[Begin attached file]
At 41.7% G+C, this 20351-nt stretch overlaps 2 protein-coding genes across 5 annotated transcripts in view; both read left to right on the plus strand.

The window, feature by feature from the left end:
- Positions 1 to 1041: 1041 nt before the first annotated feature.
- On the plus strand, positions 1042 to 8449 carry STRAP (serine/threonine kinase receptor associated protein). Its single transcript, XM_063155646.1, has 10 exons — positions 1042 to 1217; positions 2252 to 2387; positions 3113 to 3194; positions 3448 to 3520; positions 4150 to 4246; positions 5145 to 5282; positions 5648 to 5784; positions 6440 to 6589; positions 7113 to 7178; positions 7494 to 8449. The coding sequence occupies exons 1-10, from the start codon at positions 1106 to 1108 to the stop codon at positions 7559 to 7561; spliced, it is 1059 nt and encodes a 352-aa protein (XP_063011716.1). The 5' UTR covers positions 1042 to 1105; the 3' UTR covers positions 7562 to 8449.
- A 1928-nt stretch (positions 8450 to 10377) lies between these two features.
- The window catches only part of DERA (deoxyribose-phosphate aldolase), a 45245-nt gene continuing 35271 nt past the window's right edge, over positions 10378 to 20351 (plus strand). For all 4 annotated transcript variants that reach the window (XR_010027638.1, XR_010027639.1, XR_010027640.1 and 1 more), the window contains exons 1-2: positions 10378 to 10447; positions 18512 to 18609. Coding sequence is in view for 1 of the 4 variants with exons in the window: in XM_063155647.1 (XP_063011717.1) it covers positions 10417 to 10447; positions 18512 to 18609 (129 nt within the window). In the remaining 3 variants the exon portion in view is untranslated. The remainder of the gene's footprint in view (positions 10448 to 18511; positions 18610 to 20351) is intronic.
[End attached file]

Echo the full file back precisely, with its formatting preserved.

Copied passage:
At 41.7% G+C, this 20351-nt stretch overlaps 2 protein-coding genes across 5 annotated transcripts in view; both read left to right on the plus strand.

The window, feature by feature from the left end:
- Positions 1 to 1041: 1041 nt before the first annotated feature.
- On the plus strand, positions 1042 to 8449 carry STRAP (serine/threonine kinase receptor associated protein). Its single transcript, XM_063155646.1, has 10 exons — positions 1042 to 1217; positions 2252 to 2387; positions 3113 to 3194; positions 3448 to 3520; positions 4150 to 4246; positions 5145 to 5282; positions 5648 to 5784; positions 6440 to 6589; positions 7113 to 7178; positions 7494 to 8449. The coding sequence occupies exons 1-10, from the start codon at positions 1106 to 1108 to the stop codon at positions 7559 to 7561; spliced, it is 1059 nt and encodes a 352-aa protein (XP_063011716.1). The 5' UTR covers positions 1042 to 1105; the 3' UTR covers positions 7562 to 8449.
- A 1928-nt stretch (positions 8450 to 10377) lies between these two features.
- The window catches only part of DERA (deoxyribose-phosphate aldolase), a 45245-nt gene continuing 35271 nt past the window's right edge, over positions 10378 to 20351 (plus strand). For all 4 annotated transcript variants that reach the window (XR_010027638.1, XR_010027639.1, XR_010027640.1 and 1 more), the window contains exons 1-2: positions 10378 to 10447; positions 18512 to 18609. Coding sequence is in view for 1 of the 4 variants with exons in the window: in XM_063155647.1 (XP_063011717.1) it covers positions 10417 to 10447; positions 18512 to 18609 (129 nt within the window). In the remaining 3 variants the exon portion in view is untranslated. The remainder of the gene's footprint in view (positions 10448 to 18511; positions 18610 to 20351) is intronic.